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Get Up to Speed on Active ETFs

4 reasons to invest in actively managed ETFs
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Exchange traded funds (ETFs) are evolving. For the last 30 years, almost all ETFs were passively managed, meaning that these ETFs were designed to track a market index, regardless of what happened in the markets or in the world. 

In recent years, however, there’s been a striking shift toward actively managed ETFs. 

What are active ETFs? 

Active ETFs are designed to do more than follow an index. They can chart their own course, using dynamic investment strategies and expert portfolio managers to meet their investment objectives, identify new investment opportunities, and adapt to today’s ever-changing markets. 

In a bear market, an active equity ETF can move into less volatile stocks, and when interest rates are rising, an active fixed-income ETF can shift into less interest-rate-sensitive bonds, while a passive ETF is stuck owning the stocks or bonds that make up its particular index. The flexibility of active ETFs has appealed to investors and investment advisers.  

The shift to active ETFs

Assets in active ETFs have grown rapidly in recent years from about $50 billion in 2017 to approximately $340 billion by the end of 2022, according to ISS Market Intelligence (ISS MI). In the first quarter of 2023, active ETFs took in $25 billion, nearly a third of all ETF investments.

Nine out of 10 advisers and institutional investors bought an active ETF in the last 12 months, with many advisers moving money out of index and active mutual funds and into active ETFs, according to Brown Brothers Harriman’s 2023 Global ETF Investor Survey, its 10th annual survey of institutional investors, financial advisors, and fund managers.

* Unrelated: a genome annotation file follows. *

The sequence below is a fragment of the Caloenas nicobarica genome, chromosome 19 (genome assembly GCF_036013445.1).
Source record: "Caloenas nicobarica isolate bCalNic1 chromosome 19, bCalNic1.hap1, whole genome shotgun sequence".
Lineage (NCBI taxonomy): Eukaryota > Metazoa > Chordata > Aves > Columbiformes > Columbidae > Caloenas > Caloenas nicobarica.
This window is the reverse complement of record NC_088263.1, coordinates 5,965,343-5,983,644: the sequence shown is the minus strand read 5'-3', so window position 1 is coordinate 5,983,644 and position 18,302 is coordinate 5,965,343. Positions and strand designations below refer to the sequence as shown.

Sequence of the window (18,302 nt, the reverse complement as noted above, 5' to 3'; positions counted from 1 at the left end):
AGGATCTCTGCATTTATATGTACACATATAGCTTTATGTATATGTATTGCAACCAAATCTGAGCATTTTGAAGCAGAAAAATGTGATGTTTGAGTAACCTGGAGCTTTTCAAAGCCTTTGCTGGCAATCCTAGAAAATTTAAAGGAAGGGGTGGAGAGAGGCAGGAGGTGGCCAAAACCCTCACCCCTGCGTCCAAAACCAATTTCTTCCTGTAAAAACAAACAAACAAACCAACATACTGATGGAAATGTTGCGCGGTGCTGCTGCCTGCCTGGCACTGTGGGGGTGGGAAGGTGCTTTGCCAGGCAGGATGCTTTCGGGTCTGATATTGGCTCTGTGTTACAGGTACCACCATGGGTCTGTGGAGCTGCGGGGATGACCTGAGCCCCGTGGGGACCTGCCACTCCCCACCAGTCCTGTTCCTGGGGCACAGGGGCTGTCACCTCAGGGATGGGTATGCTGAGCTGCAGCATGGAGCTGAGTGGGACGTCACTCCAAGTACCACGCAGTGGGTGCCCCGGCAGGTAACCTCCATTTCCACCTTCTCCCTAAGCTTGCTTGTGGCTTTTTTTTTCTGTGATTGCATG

The number of active ETFs has also increased with active ETFs representing about 60% of all new ETFs launched in the last three years, outpacing new passive (index-based) ETFs. 

Graphic showing 60% of new ETFs were active & 9 of 10 advisers bought an active ETF in last 12 months

Are active ETFs the future of ETF investing?

“We think it’s going to be the fastest-growing product type over the next five years,” Christopher Davis, head of fund research at ISS Market Intelligence, told Barron’s in January 2023

"Active management is likely to drive the next wave of growth for ETFs," the Wall Street Journal wrote in May 2023.

Could active ETFs help you move forward on your investment goals? Here are four reasons to consider adding active ETFs to your portfolio. 

4 reasons to invest in active ETFs

1. Tax-efficient active management

Active ETFs can be a good fit for taxable accounts because they give investors the ability to own an actively managed portfolio in the tax-efficient structure of an ETF. 

ETFs are generally considered tax-efficient investments because they rarely make taxable capital gains distributions. However, ETF investors will still owe taxes on any capital gains they realize when they sell their shares. Read more about the tax appeal of ETFs here.

2. Unique investment strategies and top portfolio managers